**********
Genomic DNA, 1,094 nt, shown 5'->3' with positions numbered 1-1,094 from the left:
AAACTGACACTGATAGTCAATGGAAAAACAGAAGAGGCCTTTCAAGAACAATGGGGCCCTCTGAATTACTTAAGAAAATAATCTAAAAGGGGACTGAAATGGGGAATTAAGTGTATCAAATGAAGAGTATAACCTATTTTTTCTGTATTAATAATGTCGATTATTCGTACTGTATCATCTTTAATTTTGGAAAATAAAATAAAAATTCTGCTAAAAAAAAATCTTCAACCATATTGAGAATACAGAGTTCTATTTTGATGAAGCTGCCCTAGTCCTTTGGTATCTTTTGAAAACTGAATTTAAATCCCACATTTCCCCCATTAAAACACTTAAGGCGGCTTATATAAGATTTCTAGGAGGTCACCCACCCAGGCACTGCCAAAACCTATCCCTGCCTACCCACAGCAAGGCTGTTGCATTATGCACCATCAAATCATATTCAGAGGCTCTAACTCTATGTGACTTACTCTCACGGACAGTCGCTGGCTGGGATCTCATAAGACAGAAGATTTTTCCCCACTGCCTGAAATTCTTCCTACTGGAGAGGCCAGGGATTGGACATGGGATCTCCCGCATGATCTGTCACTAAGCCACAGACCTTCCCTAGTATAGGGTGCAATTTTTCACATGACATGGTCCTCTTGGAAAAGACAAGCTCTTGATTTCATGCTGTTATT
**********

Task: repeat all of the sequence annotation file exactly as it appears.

Genomic DNA, 1,094 nt, shown 5'->3' with positions numbered 1-1,094 from the left:
AAACTGACACTGATAGTCAATGGAAAAACAGAAGAGGCCTTTCAAGAACAATGGGGCCCTCTGAATTACTTAAGAAAATAATCTAAAAGGGGACTGAAATGGGGAATTAAGTGTATCAAATGAAGAGTATAACCTATTTTTTCTGTATTAATAATGTCGATTATTCGTACTGTATCATCTTTAATTTTGGAAAATAAAATAAAAATTCTGCTAAAAAAAAATCTTCAACCATATTGAGAATACAGAGTTCTATTTTGATGAAGCTGCCCTAGTCCTTTGGTATCTTTTGAAAACTGAATTTAAATCCCACATTTCCCCCATTAAAACACTTAAGGCGGCTTATATAAGATTTCTAGGAGGTCACCCACCCAGGCACTGCCAAAACCTATCCCTGCCTACCCACAGCAAGGCTGTTGCATTATGCACCATCAAATCATATTCAGAGGCTCTAACTCTATGTGACTTACTCTCACGGACAGTCGCTGGCTGGGATCTCATAAGACAGAAGATTTTTCCCCACTGCCTGAAATTCTTCCTACTGGAGAGGCCAGGGATTGGACATGGGATCTCCCGCATGATCTGTCACTAAGCCACAGACCTTCCCTAGTATAGGGTGCAATTTTTCACATGACATGGTCCTCTTGGAAAAGACAAGCTCTTGATTTCATGCTGTTATT